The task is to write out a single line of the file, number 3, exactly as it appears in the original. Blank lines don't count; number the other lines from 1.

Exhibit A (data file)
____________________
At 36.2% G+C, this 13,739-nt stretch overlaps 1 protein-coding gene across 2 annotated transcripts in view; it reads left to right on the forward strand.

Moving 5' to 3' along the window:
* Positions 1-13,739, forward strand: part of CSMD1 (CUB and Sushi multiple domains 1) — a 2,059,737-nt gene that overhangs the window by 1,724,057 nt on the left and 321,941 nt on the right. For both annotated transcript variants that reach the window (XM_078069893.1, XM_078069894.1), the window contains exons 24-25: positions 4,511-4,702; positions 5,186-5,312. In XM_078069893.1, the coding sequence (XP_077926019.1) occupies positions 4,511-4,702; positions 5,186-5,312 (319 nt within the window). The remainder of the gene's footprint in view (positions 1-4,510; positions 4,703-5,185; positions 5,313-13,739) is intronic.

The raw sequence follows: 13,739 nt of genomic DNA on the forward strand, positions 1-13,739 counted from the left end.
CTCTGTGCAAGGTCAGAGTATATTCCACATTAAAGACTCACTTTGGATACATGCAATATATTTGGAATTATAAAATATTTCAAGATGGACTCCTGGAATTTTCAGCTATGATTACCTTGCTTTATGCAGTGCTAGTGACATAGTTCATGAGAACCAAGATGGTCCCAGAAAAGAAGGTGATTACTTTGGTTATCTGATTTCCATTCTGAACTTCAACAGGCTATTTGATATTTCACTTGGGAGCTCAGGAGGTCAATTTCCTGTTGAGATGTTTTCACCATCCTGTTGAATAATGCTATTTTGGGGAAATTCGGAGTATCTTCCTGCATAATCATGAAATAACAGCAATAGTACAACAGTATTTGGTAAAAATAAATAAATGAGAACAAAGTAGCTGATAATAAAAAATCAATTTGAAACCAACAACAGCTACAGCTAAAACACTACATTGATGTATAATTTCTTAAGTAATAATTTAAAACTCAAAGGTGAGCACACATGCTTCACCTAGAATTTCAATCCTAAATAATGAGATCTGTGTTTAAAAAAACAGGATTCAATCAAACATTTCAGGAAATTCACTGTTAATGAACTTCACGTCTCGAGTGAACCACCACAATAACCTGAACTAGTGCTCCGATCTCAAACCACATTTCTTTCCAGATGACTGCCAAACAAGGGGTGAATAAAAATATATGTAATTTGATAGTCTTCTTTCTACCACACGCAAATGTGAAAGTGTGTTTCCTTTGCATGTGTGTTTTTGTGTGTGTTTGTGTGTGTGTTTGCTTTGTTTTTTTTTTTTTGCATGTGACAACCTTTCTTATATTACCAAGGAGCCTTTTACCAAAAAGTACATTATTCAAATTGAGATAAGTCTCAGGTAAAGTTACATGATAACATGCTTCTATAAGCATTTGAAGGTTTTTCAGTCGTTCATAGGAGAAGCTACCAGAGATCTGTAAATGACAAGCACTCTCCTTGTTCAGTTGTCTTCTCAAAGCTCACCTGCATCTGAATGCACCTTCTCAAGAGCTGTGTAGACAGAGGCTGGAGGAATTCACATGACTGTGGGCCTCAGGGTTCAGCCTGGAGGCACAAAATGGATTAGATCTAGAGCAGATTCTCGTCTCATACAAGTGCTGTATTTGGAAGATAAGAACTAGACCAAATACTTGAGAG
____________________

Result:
* Positions 1-13,739, forward strand: part of CSMD1 (CUB and Sushi multiple domains 1) — a 2,059,737-nt gene that overhangs the window by 1,724,057 nt on the left and 321,941 nt on the right. For both annotated transcript variants that reach the window (XM_078069893.1, XM_078069894.1), the window contains exons 24-25: positions 4,511-4,702; positions 5,186-5,312. In XM_078069893.1, the coding sequence (XP_077926019.1) occupies positions 4,511-4,702; positions 5,186-5,312 (319 nt within the window). The remainder of the gene's footprint in view (positions 1-4,510; positions 4,703-5,185; positions 5,313-13,739) is intronic.